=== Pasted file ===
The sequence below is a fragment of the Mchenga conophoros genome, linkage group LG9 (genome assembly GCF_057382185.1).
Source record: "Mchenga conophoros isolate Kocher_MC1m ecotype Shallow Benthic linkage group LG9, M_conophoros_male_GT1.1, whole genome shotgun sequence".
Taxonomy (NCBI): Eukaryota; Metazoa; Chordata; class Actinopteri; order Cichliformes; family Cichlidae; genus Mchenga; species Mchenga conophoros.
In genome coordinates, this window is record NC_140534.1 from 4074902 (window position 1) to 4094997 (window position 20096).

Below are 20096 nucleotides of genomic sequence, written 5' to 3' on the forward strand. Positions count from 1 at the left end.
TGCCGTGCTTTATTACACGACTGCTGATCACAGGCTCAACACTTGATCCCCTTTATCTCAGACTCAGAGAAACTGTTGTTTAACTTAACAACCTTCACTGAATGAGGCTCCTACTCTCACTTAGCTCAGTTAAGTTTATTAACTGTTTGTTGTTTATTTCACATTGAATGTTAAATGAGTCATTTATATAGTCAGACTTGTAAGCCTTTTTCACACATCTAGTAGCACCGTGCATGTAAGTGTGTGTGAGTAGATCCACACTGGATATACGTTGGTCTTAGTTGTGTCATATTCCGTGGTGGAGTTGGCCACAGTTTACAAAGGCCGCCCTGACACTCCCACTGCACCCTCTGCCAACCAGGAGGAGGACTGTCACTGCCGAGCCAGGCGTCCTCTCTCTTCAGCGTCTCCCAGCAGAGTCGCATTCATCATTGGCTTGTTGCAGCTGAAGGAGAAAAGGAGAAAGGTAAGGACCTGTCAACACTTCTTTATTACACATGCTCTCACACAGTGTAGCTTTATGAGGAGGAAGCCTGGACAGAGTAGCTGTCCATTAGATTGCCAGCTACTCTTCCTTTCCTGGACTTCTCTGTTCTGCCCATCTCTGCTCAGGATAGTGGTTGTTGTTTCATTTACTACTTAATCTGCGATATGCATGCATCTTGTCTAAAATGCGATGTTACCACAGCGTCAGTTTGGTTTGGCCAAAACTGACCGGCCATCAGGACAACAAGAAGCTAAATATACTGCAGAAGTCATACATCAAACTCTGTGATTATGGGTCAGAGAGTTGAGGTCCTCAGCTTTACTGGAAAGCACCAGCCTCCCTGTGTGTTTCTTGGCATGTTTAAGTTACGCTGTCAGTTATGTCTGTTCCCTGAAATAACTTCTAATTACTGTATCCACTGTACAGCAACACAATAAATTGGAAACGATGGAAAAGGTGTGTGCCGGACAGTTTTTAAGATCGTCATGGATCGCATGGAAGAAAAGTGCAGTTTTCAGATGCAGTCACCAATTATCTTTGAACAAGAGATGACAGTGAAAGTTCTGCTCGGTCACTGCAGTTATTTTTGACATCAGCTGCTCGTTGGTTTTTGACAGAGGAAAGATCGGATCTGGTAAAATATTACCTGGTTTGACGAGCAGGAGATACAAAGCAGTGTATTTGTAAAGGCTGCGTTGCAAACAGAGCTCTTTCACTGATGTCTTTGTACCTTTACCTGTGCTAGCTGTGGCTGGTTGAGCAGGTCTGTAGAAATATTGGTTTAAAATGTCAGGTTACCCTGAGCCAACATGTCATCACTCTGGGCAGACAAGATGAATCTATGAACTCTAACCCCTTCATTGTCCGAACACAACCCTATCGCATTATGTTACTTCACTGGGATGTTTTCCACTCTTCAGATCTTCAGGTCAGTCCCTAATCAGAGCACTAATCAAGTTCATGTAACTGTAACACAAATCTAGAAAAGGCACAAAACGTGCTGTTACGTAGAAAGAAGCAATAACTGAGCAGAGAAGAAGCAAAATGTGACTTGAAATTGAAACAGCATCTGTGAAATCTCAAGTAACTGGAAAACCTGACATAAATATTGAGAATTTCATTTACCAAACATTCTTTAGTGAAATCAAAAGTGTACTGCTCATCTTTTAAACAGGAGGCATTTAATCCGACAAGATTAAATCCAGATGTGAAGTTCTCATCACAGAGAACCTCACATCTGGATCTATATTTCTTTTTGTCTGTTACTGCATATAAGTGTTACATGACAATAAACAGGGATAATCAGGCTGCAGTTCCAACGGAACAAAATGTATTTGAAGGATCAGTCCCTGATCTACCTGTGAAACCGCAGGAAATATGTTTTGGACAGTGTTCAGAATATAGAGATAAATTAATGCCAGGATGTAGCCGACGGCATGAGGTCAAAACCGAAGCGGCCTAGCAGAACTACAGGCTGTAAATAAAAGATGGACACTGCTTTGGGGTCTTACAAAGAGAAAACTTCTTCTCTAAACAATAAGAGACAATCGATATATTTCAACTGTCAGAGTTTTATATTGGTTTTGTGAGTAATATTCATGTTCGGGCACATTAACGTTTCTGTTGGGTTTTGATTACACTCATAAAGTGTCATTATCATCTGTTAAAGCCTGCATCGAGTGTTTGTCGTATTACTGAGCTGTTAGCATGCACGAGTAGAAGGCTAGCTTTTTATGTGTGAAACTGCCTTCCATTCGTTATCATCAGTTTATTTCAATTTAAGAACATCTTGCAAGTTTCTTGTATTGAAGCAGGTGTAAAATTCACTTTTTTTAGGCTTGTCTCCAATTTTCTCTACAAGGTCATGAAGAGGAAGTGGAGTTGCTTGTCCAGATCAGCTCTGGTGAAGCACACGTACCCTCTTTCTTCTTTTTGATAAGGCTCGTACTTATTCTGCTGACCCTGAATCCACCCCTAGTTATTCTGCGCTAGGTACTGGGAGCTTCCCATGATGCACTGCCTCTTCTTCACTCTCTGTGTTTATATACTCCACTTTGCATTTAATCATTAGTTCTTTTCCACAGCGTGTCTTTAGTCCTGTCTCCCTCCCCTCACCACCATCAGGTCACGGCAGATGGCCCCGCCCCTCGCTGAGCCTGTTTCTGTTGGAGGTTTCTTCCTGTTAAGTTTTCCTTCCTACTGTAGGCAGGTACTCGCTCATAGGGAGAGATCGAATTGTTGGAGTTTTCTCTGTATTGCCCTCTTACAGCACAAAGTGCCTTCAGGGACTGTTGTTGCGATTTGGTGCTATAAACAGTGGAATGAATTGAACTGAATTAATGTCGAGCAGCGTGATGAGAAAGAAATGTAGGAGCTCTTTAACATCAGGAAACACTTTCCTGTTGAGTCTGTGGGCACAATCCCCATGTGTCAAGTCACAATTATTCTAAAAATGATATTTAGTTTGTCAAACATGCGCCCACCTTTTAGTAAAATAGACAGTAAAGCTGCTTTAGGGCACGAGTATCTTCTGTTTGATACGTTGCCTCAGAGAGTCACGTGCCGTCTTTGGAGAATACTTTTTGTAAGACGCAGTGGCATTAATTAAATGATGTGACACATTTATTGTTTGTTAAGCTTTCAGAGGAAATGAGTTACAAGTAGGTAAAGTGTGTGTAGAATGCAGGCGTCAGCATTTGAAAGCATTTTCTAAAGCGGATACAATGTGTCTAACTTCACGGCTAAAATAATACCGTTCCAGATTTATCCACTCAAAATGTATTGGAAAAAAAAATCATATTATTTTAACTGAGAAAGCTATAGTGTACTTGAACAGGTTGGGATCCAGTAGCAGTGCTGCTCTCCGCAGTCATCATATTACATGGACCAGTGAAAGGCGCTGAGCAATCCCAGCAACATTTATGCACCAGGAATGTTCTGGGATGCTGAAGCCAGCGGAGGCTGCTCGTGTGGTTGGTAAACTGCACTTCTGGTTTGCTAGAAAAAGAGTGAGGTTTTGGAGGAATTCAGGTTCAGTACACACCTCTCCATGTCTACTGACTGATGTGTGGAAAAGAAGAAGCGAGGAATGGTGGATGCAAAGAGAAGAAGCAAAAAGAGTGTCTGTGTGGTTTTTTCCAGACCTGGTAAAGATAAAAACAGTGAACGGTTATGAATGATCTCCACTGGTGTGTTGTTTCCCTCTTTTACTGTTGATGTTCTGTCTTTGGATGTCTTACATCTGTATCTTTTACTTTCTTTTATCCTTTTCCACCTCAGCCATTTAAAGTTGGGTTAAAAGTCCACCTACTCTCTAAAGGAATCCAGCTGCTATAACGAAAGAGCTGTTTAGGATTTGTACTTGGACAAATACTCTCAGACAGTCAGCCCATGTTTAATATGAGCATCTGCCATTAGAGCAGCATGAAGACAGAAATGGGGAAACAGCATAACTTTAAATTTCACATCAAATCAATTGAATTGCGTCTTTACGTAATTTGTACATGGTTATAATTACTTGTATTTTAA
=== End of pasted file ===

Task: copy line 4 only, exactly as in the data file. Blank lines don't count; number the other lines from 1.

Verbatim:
In genome coordinates, this window is record NC_140534.1 from 4074902 (window position 1) to 4094997 (window position 20096).